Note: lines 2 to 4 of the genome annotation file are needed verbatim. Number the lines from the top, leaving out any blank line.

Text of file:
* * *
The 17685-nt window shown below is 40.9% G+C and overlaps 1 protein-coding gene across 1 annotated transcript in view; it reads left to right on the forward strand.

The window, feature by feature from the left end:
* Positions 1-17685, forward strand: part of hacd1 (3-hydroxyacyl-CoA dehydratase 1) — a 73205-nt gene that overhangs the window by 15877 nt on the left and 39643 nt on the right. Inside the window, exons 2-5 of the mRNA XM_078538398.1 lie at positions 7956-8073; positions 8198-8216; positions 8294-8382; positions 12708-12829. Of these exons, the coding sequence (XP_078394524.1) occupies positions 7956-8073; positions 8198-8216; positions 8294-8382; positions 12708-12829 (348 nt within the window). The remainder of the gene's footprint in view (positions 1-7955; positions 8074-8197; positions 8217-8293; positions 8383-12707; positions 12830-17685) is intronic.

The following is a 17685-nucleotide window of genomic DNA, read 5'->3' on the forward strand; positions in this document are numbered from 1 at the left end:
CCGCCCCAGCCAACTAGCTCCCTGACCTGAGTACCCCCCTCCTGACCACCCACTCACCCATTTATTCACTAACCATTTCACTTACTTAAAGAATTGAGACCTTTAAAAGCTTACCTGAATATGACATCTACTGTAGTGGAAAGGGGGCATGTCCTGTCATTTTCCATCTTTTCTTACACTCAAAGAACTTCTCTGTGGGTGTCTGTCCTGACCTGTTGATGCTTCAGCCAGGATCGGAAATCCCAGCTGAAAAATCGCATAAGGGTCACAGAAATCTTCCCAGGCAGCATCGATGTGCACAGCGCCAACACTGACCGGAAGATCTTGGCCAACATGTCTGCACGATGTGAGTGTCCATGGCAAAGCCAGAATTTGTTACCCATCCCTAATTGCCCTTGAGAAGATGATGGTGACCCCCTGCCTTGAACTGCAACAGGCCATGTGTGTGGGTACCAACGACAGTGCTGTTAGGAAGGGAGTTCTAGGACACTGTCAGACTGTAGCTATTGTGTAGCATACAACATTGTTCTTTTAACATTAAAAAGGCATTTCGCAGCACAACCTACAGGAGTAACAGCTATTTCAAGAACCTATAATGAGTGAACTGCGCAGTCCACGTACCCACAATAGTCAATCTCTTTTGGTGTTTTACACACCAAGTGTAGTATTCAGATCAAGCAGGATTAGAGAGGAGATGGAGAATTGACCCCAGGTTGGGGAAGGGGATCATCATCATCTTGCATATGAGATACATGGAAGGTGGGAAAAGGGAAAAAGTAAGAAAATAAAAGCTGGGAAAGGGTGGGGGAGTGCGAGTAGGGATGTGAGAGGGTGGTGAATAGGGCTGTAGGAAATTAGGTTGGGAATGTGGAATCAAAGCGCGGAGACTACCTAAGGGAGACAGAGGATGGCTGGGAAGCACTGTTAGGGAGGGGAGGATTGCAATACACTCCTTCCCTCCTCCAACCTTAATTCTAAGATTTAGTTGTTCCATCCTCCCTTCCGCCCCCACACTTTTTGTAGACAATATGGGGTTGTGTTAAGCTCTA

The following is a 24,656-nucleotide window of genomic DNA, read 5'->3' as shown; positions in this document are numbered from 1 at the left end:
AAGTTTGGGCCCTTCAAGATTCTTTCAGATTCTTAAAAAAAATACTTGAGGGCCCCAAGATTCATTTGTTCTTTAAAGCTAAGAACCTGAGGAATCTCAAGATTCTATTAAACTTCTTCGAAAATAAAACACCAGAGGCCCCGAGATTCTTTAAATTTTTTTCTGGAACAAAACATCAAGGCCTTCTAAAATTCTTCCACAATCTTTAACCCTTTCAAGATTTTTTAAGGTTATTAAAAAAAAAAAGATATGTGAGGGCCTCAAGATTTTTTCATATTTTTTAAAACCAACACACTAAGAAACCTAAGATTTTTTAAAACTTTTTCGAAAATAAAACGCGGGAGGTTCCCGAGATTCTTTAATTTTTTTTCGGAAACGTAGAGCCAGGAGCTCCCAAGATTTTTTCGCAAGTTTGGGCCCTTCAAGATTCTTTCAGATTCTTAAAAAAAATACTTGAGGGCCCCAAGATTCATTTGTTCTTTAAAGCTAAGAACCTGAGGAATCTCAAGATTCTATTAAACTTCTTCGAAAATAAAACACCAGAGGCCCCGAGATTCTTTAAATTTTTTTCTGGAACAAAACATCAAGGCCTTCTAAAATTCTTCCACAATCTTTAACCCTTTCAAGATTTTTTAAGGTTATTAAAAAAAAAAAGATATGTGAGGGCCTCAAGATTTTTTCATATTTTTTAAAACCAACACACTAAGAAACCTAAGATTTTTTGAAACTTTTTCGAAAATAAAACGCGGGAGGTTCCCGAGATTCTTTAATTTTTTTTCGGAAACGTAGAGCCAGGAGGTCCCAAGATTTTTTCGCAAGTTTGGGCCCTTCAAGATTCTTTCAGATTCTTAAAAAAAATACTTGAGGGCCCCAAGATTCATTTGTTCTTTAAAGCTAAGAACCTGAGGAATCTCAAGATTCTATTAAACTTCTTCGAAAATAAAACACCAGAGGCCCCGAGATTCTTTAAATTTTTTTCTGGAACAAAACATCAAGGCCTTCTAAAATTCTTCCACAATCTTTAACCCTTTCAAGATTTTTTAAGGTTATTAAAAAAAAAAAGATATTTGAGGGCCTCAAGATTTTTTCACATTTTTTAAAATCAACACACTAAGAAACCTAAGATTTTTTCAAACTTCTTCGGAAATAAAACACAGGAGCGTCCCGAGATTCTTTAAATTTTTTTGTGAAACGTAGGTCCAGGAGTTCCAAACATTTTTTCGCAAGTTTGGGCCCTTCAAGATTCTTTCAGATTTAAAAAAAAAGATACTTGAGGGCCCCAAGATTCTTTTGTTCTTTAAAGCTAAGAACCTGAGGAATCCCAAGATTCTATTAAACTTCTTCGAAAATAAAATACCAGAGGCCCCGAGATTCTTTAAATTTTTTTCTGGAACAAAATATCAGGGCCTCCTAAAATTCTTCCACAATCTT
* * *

The window, feature by feature from the left end:
* Positions 1-17685, forward strand: part of hacd1 (3-hydroxyacyl-CoA dehydratase 1) — a 73205-nt gene that overhangs the window by 15877 nt on the left and 39643 nt on the right. Inside the window, exons 2-5 of the mRNA XM_078538398.1 lie at positions 7956-8073; positions 8198-8216; positions 8294-8382; positions 12708-12829. Of these exons, the coding sequence (XP_078394524.1) occupies positions 7956-8073; positions 8198-8216; positions 8294-8382; positions 12708-12829 (348 nt within the window). The remainder of the gene's footprint in view (positions 1-7955; positions 8074-8197; positions 8217-8293; positions 8383-12707; positions 12830-17685) is intronic.

The following is a 17685-nucleotide window of genomic DNA, read 5'->3' on the forward strand; positions in this document are numbered from 1 at the left end: